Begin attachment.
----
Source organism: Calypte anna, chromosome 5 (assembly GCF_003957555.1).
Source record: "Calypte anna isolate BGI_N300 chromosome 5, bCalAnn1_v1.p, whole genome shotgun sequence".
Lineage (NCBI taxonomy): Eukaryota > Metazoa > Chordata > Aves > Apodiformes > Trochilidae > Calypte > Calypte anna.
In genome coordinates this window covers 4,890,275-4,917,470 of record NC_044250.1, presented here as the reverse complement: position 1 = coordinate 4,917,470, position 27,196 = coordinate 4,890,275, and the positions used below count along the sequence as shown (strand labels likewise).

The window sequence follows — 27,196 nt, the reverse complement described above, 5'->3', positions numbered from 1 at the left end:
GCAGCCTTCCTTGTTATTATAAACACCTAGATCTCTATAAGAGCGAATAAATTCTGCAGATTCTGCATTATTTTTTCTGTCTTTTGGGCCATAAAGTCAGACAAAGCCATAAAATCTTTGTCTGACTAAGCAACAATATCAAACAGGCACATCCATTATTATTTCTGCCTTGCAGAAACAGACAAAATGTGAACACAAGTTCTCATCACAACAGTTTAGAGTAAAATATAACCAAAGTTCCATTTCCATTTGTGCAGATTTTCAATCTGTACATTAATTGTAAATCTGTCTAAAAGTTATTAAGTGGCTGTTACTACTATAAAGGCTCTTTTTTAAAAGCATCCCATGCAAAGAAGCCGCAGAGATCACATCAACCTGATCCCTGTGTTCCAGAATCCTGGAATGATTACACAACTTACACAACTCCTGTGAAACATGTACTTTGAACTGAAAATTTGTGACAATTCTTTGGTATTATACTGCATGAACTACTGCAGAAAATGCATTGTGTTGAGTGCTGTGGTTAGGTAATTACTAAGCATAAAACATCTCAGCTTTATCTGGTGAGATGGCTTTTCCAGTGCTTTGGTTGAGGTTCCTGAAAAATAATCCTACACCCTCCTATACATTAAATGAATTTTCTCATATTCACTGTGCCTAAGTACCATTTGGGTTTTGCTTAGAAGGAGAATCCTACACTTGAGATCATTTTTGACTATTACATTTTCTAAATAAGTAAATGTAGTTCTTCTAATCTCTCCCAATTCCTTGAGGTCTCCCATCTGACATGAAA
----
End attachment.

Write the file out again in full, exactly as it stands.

Source organism: Calypte anna, chromosome 5 (assembly GCF_003957555.1).
Source record: "Calypte anna isolate BGI_N300 chromosome 5, bCalAnn1_v1.p, whole genome shotgun sequence".
Lineage (NCBI taxonomy): Eukaryota > Metazoa > Chordata > Aves > Apodiformes > Trochilidae > Calypte > Calypte anna.
In genome coordinates this window covers 4,890,275-4,917,470 of record NC_044250.1, presented here as the reverse complement: position 1 = coordinate 4,917,470, position 27,196 = coordinate 4,890,275, and the positions used below count along the sequence as shown (strand labels likewise).

The window sequence follows — 27,196 nt, the reverse complement described above, 5'->3', positions numbered from 1 at the left end:
GCAGCCTTCCTTGTTATTATAAACACCTAGATCTCTATAAGAGCGAATAAATTCTGCAGATTCTGCATTATTTTTTCTGTCTTTTGGGCCATAAAGTCAGACAAAGCCATAAAATCTTTGTCTGACTAAGCAACAATATCAAACAGGCACATCCATTATTATTTCTGCCTTGCAGAAACAGACAAAATGTGAACACAAGTTCTCATCACAACAGTTTAGAGTAAAATATAACCAAAGTTCCATTTCCATTTGTGCAGATTTTCAATCTGTACATTAATTGTAAATCTGTCTAAAAGTTATTAAGTGGCTGTTACTACTATAAAGGCTCTTTTTTAAAAGCATCCCATGCAAAGAAGCCGCAGAGATCACATCAACCTGATCCCTGTGTTCCAGAATCCTGGAATGATTACACAACTTACACAACTCCTGTGAAACATGTACTTTGAACTGAAAATTTGTGACAATTCTTTGGTATTATACTGCATGAACTACTGCAGAAAATGCATTGTGTTGAGTGCTGTGGTTAGGTAATTACTAAGCATAAAACATCTCAGCTTTATCTGGTGAGATGGCTTTTCCAGTGCTTTGGTTGAGGTTCCTGAAAAATAATCCTACACCCTCCTATACATTAAATGAATTTTCTCATATTCACTGTGCCTAAGTACCATTTGGGTTTTGCTTAGAAGGAGAATCCTACACTTGAGATCATTTTTGACTATTACATTTTCTAAATAAGTAAATGTAGTTCTTCTAATCTCTCCCAATTCCTTGAGGTCTCCCATCTGACATGAAA